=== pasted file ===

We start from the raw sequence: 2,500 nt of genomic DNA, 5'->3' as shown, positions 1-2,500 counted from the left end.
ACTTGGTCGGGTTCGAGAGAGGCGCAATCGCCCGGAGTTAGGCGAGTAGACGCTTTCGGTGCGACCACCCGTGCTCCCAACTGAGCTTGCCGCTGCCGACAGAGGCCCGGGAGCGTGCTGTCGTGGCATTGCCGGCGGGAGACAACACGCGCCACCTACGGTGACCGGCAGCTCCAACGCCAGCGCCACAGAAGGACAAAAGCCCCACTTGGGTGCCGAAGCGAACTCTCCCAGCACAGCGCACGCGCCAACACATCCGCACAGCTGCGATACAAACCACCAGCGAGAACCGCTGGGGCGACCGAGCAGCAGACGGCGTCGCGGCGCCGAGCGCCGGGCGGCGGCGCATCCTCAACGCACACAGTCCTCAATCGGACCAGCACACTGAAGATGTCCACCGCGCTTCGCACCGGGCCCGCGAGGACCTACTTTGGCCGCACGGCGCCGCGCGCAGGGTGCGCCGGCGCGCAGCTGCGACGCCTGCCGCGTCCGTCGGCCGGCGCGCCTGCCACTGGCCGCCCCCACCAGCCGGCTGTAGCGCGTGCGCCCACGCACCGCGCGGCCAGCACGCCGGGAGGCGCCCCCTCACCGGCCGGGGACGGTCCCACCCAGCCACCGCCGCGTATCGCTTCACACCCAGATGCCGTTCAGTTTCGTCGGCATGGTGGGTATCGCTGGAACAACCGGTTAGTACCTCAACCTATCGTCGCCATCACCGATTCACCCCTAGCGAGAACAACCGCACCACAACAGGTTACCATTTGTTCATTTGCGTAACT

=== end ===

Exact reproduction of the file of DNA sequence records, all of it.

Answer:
We start from the raw sequence: 2,500 nt of genomic DNA, 5'->3' as shown, positions 1-2,500 counted from the left end.
ACTTGGTCGGGTTCGAGAGAGGCGCAATCGCCCGGAGTTAGGCGAGTAGACGCTTTCGGTGCGACCACCCGTGCTCCCAACTGAGCTTGCCGCTGCCGACAGAGGCCCGGGAGCGTGCTGTCGTGGCATTGCCGGCGGGAGACAACACGCGCCACCTACGGTGACCGGCAGCTCCAACGCCAGCGCCACAGAAGGACAAAAGCCCCACTTGGGTGCCGAAGCGAACTCTCCCAGCACAGCGCACGCGCCAACACATCCGCACAGCTGCGATACAAACCACCAGCGAGAACCGCTGGGGCGACCGAGCAGCAGACGGCGTCGCGGCGCCGAGCGCCGGGCGGCGGCGCATCCTCAACGCACACAGTCCTCAATCGGACCAGCACACTGAAGATGTCCACCGCGCTTCGCACCGGGCCCGCGAGGACCTACTTTGGCCGCACGGCGCCGCGCGCAGGGTGCGCCGGCGCGCAGCTGCGACGCCTGCCGCGTCCGTCGGCCGGCGCGCCTGCCACTGGCCGCCCCCACCAGCCGGCTGTAGCGCGTGCGCCCACGCACCGCGCGGCCAGCACGCCGGGAGGCGCCCCCTCACCGGCCGGGGACGGTCCCACCCAGCCACCGCCGCGTATCGCTTCACACCCAGATGCCGTTCAGTTTCGTCGGCATGGTGGGTATCGCTGGAACAACCGGTTAGTACCTCAACCTATCGTCGCCATCACCGATTCACCCCTAGCGAGAACAACCGCACCACAACAGGTTACCATTTGTTCATTTGCGTAACT